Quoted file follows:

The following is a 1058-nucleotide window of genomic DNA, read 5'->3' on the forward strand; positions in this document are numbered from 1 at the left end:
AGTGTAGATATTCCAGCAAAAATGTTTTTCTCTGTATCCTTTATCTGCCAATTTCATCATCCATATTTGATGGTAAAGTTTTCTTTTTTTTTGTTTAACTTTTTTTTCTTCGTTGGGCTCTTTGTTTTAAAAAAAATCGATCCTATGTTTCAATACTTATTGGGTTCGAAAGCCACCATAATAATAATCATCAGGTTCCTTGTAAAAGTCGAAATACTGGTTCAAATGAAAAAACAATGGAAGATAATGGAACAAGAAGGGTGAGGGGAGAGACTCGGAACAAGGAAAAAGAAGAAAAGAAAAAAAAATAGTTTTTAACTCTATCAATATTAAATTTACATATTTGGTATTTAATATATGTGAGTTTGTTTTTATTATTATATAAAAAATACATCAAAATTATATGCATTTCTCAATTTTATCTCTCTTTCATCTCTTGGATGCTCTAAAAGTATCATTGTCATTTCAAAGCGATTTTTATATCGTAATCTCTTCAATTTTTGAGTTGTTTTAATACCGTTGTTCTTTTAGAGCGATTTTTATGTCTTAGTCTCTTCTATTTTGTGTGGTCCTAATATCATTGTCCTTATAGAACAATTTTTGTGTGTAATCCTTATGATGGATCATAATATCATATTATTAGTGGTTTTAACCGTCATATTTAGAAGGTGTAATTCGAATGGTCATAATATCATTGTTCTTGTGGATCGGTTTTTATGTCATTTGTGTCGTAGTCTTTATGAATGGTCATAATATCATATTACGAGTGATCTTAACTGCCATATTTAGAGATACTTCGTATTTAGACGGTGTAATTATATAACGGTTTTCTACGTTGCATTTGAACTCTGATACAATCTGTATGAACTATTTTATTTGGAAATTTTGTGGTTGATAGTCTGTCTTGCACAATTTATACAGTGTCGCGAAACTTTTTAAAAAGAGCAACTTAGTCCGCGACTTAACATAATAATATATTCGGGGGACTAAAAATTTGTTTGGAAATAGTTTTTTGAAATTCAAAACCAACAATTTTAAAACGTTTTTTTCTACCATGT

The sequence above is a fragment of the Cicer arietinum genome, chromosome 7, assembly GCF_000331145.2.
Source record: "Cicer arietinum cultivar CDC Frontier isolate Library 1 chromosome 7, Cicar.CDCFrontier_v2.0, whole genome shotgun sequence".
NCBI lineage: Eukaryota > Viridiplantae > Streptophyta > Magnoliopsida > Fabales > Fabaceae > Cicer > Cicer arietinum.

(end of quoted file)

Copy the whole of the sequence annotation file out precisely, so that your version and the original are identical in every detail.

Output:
The following is a 1058-nucleotide window of genomic DNA, read 5'->3' on the forward strand; positions in this document are numbered from 1 at the left end:
AGTGTAGATATTCCAGCAAAAATGTTTTTCTCTGTATCCTTTATCTGCCAATTTCATCATCCATATTTGATGGTAAAGTTTTCTTTTTTTTTGTTTAACTTTTTTTTCTTCGTTGGGCTCTTTGTTTTAAAAAAAATCGATCCTATGTTTCAATACTTATTGGGTTCGAAAGCCACCATAATAATAATCATCAGGTTCCTTGTAAAAGTCGAAATACTGGTTCAAATGAAAAAACAATGGAAGATAATGGAACAAGAAGGGTGAGGGGAGAGACTCGGAACAAGGAAAAAGAAGAAAAGAAAAAAAAATAGTTTTTAACTCTATCAATATTAAATTTACATATTTGGTATTTAATATATGTGAGTTTGTTTTTATTATTATATAAAAAATACATCAAAATTATATGCATTTCTCAATTTTATCTCTCTTTCATCTCTTGGATGCTCTAAAAGTATCATTGTCATTTCAAAGCGATTTTTATATCGTAATCTCTTCAATTTTTGAGTTGTTTTAATACCGTTGTTCTTTTAGAGCGATTTTTATGTCTTAGTCTCTTCTATTTTGTGTGGTCCTAATATCATTGTCCTTATAGAACAATTTTTGTGTGTAATCCTTATGATGGATCATAATATCATATTATTAGTGGTTTTAACCGTCATATTTAGAAGGTGTAATTCGAATGGTCATAATATCATTGTTCTTGTGGATCGGTTTTTATGTCATTTGTGTCGTAGTCTTTATGAATGGTCATAATATCATATTACGAGTGATCTTAACTGCCATATTTAGAGATACTTCGTATTTAGACGGTGTAATTATATAACGGTTTTCTACGTTGCATTTGAACTCTGATACAATCTGTATGAACTATTTTATTTGGAAATTTTGTGGTTGATAGTCTGTCTTGCACAATTTATACAGTGTCGCGAAACTTTTTAAAAAGAGCAACTTAGTCCGCGACTTAACATAATAATATATTCGGGGGACTAAAAATTTGTTTGGAAATAGTTTTTTGAAATTCAAAACCAACAATTTTAAAACGTTTTTTTCTACCATGT

The sequence above is a fragment of the Cicer arietinum genome, chromosome 7, assembly GCF_000331145.2.
Source record: "Cicer arietinum cultivar CDC Frontier isolate Library 1 chromosome 7, Cicar.CDCFrontier_v2.0, whole genome shotgun sequence".
NCBI lineage: Eukaryota > Viridiplantae > Streptophyta > Magnoliopsida > Fabales > Fabaceae > Cicer > Cicer arietinum.